You’re ready to make your move into your dream home. Maybe you need more space for a growing family or need to scale back on size as an empty nester.
Whichever the case, sometimes the simple decision to move can place you at a difficult crossroads: Should I build new or buy existing? That single thought can spiral into an onslaught of questions. Is building a house worth it? Can building a home be cheaper? How do I finance building a home? How much does building a home cost?
Just like building a new home, you need a blueprint — for your thoughts — to understand which way you lean. No sweat. We’ve pulled together some pros and cons of building a house vs. buying a house that will help guide you toward the right decision for you.
Building a Home
Everything is New
No dings, dents or signs of wear-and-tear from previous ownership. Not only does this make it aesthetically pleasing, but it will also curb any necessary costly cosmetic changes or big-ticket HVAC issues.
Energy Efficient Features
Building a new home is a bright idea when it comes to energy efficiency. How so? Because homebuilders are building new construction homes to meet current building codes, often times that means they’re incorporating energy efficient features that not only contribute to your homes’ health, but also help save you money on monthly bills.
Most home builders allow you to choose from a selection of floor plans. This way, you can pick exactly what layout meets your needs.
Some builders even build custom homes. These builders will help you customize your own floor plan. You also will get to pick all the design elements and finishes without being limited to a pre-approved selection of options.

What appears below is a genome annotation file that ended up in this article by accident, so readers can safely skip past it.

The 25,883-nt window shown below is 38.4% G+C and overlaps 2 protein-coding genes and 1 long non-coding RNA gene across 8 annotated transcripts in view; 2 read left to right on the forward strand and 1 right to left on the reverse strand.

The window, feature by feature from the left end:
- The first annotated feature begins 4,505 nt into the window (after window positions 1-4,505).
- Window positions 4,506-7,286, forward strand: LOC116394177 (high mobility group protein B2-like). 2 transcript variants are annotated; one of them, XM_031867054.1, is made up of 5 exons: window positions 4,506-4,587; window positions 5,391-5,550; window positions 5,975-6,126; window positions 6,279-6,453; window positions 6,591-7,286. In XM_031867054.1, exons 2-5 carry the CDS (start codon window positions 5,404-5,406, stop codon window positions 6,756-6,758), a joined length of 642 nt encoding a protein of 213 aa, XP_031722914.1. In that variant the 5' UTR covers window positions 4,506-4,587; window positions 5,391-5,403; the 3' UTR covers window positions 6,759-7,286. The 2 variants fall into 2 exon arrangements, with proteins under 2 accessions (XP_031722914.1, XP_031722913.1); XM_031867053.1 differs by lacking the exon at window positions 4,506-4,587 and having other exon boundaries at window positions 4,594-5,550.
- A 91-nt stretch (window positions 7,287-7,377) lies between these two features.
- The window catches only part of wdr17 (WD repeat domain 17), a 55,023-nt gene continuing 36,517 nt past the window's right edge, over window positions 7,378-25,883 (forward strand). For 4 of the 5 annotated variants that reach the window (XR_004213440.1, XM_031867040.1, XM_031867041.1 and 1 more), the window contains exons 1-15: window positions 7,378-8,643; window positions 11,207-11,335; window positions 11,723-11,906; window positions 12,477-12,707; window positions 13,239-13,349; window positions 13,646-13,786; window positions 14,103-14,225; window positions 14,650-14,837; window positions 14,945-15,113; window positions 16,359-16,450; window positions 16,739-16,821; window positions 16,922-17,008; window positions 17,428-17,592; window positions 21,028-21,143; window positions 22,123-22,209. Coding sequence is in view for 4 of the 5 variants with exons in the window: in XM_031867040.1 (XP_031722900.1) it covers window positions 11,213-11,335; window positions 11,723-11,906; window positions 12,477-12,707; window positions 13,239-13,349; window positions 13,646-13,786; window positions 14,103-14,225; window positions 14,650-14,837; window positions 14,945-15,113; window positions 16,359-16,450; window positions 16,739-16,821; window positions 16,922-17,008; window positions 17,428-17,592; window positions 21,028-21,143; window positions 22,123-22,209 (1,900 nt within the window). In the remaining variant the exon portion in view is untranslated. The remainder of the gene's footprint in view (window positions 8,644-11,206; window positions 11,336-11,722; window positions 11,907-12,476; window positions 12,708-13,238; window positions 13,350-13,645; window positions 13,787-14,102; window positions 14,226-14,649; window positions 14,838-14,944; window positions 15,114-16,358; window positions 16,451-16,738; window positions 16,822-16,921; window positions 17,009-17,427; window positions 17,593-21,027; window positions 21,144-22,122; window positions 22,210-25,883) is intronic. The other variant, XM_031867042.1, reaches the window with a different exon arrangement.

While the upfront cost might be more expensive than buying a home with previous owners, there is a payoff in the long-run. Let’s say you tour an existing home and love it, but don’t want to pay a premium for certain features in the home (hardwood floors, finished basement, etc.).
If you build, you get to decide what you want. So, maybe you want to pay a little bit more for a finished basement or maybe you don’t. Good news is: You get to decide.
Before you begin looking, use a mortgage calculator to find what you can realistically afford.
Buying a Home
The Wait for Something Great
If you’re on a time crunch, building a home might not be the route for you. That doesn’t mean you can’t have your dream home from your favorite homebuilder. Many home builders have move-in ready homes that are looking for the right homeowner. Which means you can move in much quicker and don’t have to wait!
Building a home means decisions, decisions and more decisions. What floor plan works for your lifestyle? Do you want to upgrade to granite countertops in the kitchen? What kind of fixtures do I want throughout? These are just a few examples of the many questions you might have to answer throughout your home build process.
Building a house is pretty cut and dry when it comes to costs. The initial build is a cost, along with any upgrades. From there, there isn’t any room for negotiation.
But if you buy, there’s always a chance you can negotiate a lower cost, which means more savings for you.
While these pros and cons can be overwhelming, keep this in mind: Building a home might not be as out of reach as you might think!